What happens when you can't get your ideas straight

So, it was recently brought to my attention that the philosophical foundation that I’ve based my health program on is not actually one, but two separate ideas. So now I’m all “Fuck, what do I do?”, and meanwhile we’ve got patients/clients/community members/partners (what do I call them? That’s a whole separate can of worms) who continue to place demands on us, and I’m not entirely sure of what I’m doing.

So, to start with, the idea that I thought my program was founded upon was the idea that health (including healthcare, medical treatment, health education and, broadly, life itself) is not a commodity to be bought and sold, but rather is a human right. Therefore, access to high quality healthcare should be universal and have no regard for income, class, language, race, etc. And in the beginning it was good, and it all seemed so simple.

But then I found myself writing project descriptions—for grants, for the website, for newsletters, for individual donors. And I didn’t notice at the time, but I subtly shifted my writing and speech to the language of access. I wanted to increase access to medications, to medical treatment, to prevention programs, to concerned and genuinely compassionate doctors. Beyond generally believing that this was a good model, that this could significantly improve health outcomes, I think I did this as a way to water down my ideas about universal healthcare, as a way to make them palatable to donors and generally to the people whose support I need in order to reasonably (and by reasonably, I mean, “within my small organization’s budget”) make a difference in the lives of the people I work for.

Selling out, watering down my philosophy, I know. I’m not terribly proud that I would adjust something so basic as the reason that I do the work that I do so as to have more access to money, but hell, at least I’m honest about that.

Anyways, so, the thing is that generally these two ideas work fairly well together. The community we work for is marginalized, without access to health care, and in many ways shows a higher prevalence of a number of diseases because of this lack of access. Our record has generally shown that by increasing access to prompt healthcare, we’ve been able to (for example) reduce child mortality to zero (since mid-2007, where previously most women tell stories about at least one or two children dying) and successfully treat all new cases of tuberculosis, slowing the spread of the disease and decreasing the severity and length of morbidity. So far so good.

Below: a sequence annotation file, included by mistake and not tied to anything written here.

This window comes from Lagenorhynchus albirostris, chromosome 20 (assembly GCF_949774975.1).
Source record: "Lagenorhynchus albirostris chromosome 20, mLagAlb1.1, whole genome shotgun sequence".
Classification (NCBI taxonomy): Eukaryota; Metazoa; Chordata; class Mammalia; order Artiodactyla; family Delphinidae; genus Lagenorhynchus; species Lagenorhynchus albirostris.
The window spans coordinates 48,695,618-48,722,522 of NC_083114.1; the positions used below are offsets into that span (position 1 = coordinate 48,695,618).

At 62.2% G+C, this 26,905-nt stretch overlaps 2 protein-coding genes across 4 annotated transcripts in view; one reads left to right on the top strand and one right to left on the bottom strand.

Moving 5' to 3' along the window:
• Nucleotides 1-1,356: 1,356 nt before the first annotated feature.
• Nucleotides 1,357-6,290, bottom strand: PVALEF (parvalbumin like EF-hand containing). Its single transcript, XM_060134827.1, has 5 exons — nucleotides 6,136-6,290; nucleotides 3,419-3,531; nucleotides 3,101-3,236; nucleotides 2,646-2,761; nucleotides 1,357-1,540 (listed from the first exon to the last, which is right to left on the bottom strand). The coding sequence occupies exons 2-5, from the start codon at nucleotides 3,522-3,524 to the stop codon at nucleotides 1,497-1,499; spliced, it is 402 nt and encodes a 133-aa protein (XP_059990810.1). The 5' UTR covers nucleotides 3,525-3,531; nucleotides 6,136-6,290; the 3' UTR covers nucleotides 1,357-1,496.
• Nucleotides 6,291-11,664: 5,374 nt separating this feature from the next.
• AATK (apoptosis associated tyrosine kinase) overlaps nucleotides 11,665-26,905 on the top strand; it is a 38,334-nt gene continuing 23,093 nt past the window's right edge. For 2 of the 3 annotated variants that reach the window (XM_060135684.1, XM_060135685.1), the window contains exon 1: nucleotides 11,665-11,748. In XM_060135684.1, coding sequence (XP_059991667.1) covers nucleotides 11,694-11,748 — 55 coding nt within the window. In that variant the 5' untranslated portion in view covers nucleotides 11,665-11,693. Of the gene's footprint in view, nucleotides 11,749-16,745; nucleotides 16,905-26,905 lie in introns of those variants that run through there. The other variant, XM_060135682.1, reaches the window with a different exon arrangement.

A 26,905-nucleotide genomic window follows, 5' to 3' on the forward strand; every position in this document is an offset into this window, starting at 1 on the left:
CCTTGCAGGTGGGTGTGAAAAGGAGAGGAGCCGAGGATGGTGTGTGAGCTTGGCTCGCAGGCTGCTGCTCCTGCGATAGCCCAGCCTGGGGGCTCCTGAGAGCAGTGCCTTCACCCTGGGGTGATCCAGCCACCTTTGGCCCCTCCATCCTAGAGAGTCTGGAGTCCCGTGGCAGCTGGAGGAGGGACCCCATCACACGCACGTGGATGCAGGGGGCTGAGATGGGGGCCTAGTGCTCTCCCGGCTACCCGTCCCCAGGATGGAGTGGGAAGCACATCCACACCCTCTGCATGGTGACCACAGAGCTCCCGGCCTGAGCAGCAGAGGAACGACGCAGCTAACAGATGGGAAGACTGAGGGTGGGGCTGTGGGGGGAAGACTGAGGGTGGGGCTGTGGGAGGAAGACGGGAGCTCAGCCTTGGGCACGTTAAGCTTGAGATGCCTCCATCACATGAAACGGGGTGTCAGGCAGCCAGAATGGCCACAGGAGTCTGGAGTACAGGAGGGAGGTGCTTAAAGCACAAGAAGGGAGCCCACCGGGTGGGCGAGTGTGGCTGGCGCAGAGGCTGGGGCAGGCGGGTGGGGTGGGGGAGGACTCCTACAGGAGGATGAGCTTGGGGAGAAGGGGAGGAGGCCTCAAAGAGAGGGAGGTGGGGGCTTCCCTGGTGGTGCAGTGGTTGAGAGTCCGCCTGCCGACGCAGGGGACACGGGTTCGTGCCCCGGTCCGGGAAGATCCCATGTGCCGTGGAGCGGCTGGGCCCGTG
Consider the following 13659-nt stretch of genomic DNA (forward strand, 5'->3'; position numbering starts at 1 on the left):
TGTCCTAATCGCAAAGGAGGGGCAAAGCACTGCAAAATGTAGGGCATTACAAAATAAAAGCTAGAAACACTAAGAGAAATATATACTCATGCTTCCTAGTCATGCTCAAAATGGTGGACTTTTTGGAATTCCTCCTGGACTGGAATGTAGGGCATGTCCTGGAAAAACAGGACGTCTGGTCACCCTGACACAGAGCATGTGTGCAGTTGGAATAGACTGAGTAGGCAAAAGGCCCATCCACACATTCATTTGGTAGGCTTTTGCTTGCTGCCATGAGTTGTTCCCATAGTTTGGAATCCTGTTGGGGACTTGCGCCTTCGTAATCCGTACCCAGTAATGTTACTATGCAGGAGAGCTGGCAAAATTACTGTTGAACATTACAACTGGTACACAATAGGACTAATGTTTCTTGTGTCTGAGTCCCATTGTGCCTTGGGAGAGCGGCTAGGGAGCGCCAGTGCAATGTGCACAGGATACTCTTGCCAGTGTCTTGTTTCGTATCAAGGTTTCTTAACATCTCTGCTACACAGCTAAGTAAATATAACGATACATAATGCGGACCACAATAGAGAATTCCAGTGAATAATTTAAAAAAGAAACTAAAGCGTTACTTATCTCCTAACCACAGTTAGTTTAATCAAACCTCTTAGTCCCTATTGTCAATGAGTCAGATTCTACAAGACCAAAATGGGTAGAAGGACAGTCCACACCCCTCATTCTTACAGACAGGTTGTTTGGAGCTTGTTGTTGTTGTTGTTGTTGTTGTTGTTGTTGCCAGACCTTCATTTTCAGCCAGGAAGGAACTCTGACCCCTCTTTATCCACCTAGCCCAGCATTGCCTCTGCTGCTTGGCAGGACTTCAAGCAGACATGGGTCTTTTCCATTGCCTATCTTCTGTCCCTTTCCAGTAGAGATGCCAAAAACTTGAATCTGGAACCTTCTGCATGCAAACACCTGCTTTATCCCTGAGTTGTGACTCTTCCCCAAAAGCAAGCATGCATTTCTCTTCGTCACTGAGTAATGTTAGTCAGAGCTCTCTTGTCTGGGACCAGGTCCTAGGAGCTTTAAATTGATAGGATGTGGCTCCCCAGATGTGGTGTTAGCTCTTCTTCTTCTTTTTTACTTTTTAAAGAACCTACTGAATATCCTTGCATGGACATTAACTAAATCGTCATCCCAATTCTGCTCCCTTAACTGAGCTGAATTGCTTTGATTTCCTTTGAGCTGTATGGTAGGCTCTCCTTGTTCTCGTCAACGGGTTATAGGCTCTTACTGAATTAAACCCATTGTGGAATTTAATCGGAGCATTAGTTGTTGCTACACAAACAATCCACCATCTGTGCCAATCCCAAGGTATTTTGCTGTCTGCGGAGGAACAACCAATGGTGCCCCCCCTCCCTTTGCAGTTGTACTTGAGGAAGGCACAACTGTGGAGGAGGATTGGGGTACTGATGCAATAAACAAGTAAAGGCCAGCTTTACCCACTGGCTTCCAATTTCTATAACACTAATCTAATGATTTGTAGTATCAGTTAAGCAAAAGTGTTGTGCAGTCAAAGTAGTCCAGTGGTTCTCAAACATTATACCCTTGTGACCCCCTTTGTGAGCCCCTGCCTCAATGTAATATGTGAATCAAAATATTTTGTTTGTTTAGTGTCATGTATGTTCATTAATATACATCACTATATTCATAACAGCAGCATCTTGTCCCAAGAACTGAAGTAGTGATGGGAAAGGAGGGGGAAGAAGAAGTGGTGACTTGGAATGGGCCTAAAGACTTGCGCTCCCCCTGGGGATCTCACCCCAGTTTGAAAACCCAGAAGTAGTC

Our work has focused mainly on providing intensive follow-up, ensuring doctors and health institutions treat our patients respectfully and fairly, despite linguistic and socioeconomic markers which clearly label our patients as the migrant poor, and providing any necessary treatment. Notice, the first two go along with the “access” focus, while the last generally fits better with the “universal healthcare” aspect of my philosophy.

Where these ideas stop getting along is when we move to the borders of our target population, and begin working with the less poor, usually from other neighboring communities. Along these margins, access to healthcare is spotty, rather than completely absent. People will come to you with reports showing regular blood sugar testing over the past five years, with a few notable gaps, and ask for free testing and treatment for their diabetes.

There are two things you can do here. First, if you were strictly following the dogma that healthcare should be absolutely universal and free, regardless of ability or inability to pay, you would of course provide free testing and treatment. However, if you were looking at this from the perspective of providing universal access, you would see that these people already have some access, the way to ensure steadier access is to provide limited assistance, perhaps for testing or treatment, so that the family, with a reduced burden, will be able to consistently provide the rest.

So that’s what I did on Wednesday. Sounds eminently practical, and in an imperfect world of finite resources, where I work for a small NGO instead of running the world government, it’s probably the best I can do. I can’t, at the moment, handle another full-on diabetic patient (with testing, follow-up, home visits, doctor visits, and paperwork tracking prescriptions) and my organization’s modest budget will be quickly tapped out if we get in the business of giving free medicine to everyone who can in fact afford to buy it themselves. But it always feels shitty, turning someone away because they earn too much money.

I could now go on for a while about a few more things this brings to mind: first, whether we are, by giving medicine and healthcare away for free (but paying for it ourselves) are in fact making a firm stand about the universal necessity of free healthcare, or if we’re just buying into a system that we can’t see a way out of; second, whether, in the context of limited resources, if paying for a prescription of insulin, for example, should fall on the patient, if they are able to pay, or should always fall to the party better able to pay (in which case, it would almost always be the NGO); and finally, if it even makes sense to speak of the “context of limited resources” in a world where most infectious diseases and many chronic diseases would be easily managed by a relatively small redistribution of the world’s wealth—in which case, it might make more sense, then, to stop this “on the ground” work altogether and work only on the side of forcing or coercing a greater redistribution of resources.

But those are questions for another day. As always, I need to get back to the Sisyphean task of improving health, and making do with what we’ve got.